Thousands of workers have been arrested during the course of the strike. So vindictive is the state government led by KCR that it has deliberately withheld the workers’ pay cheque owed for the month of September.

The abandonment of the main demand by the JAC will vastly embolden KCR, who was somewhat thrown on the backfoot after the workers refused to capitulate to his November 5 back-to-work ultimatum.

KCR, a ruthless pro-business politician and a would-be autocrat, will now sense the JAC’s weakness and use it to try to choke the weeks-long agitation altogether. He will most likely demand that the workers first return to work before he agrees to opening any talks with them.

The dropping of the merger demand was announced last Thursday by Ashwathama Reddy, the convenor of the JAC, who stated that the union was “temporarily” dropping this to clear this supposed “obstacle” to talks with KCR.

Reddy’s capitulatory announcement did not elicit any response from the chief minister, who also leads the ruling Telangana Rashtra Samithi (TRS) political party. Reddy then announced that he would commence a hunger strike on Saturday at his residence until the Telangana government agrees to open up talks with the JAC.

KCR’s immediate response was to mete out more repression. He sent the state police to arrest Reddy at his residence on the outskirts of Hyderabad, the capital of Telangana. They barged into his house, manhandled his family and supporters and hauled him away to the Osmania University hospital on Sunday. There is a danger that the authorities will force-feed Reddy at the hospital.

Similar treatment was meted out to another JAC leader, Raji Reddy, who also had begun a hunger strike at his own residence. The police violently broke down his door on Sunday to haul him away to the same hospital.

From the beginning, the chief minister has adamantly refused to back down from his goal of privatising TSRTC. He has also stubbornly refused to open negotiations, despite non-binding directives from the Telangana High Court. He announced on November 2 that he is privatising about half the routes the TSRTC operates by contracting with private bus companies.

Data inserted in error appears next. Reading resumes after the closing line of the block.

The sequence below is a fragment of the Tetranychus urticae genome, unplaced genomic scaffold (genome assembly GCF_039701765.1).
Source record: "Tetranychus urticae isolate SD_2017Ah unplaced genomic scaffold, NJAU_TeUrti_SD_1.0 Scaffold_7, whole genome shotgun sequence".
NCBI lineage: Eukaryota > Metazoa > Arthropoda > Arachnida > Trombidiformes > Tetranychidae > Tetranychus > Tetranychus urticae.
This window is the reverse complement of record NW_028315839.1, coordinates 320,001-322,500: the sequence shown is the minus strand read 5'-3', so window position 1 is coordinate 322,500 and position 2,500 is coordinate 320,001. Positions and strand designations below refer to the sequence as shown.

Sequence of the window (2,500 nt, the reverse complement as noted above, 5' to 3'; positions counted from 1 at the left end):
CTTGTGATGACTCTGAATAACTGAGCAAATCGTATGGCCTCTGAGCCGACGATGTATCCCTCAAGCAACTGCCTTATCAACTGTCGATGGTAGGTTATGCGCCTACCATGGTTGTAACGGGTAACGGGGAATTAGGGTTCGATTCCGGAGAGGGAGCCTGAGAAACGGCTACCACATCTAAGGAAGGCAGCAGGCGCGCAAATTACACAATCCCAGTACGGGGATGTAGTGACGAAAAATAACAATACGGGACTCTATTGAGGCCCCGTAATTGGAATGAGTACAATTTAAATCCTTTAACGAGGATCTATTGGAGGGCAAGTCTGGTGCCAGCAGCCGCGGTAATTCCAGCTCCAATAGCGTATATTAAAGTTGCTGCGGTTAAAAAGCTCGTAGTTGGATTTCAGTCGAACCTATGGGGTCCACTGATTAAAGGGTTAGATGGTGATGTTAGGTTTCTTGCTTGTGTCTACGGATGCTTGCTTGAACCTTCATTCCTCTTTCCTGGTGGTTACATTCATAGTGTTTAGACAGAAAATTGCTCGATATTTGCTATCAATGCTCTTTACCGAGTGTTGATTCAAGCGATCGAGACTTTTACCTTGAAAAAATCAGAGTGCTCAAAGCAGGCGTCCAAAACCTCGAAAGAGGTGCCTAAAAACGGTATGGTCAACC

He has also shown callous disregard for the 23 workers who have lost their lives and has not expressed any sympathy to the deceased workers’ families and fellow workers. KCR has demanded that workers completely capitulate to his autocratic diktat, return to work unconditionally and agree that they will not join any trade union.

The chief minister has twice announced that all of the striking workers have been summarily dismissed from their jobs—the first time on October 5, the day the workers commenced their strike, and then again on November 2 when he gave a new November 5 back-to-work order that workers defied.

There is widespread public support and sympathy for the workers because the TSRTC buses are an essential mode of daily transportation for the overwhelming majority and because every section of the working class across India is experiencing the same daily misery. The workers have also received powerful support from a section of students at the famous Osmania University, who denounced the massive youth unemployment and demanded jobs.

The only way forward for the striking workers is to widen their struggle by mobilising a political and industrial counteroffensive against KCR, the Modi government and the ruling class as a whole. TSRTC workers should solicit support from their fellow workers in the government and industry, both in Telangana and nationally, rather than continue with the rotten JAC strategy of appealing to the good graces of KCR, the Modi government and the courts.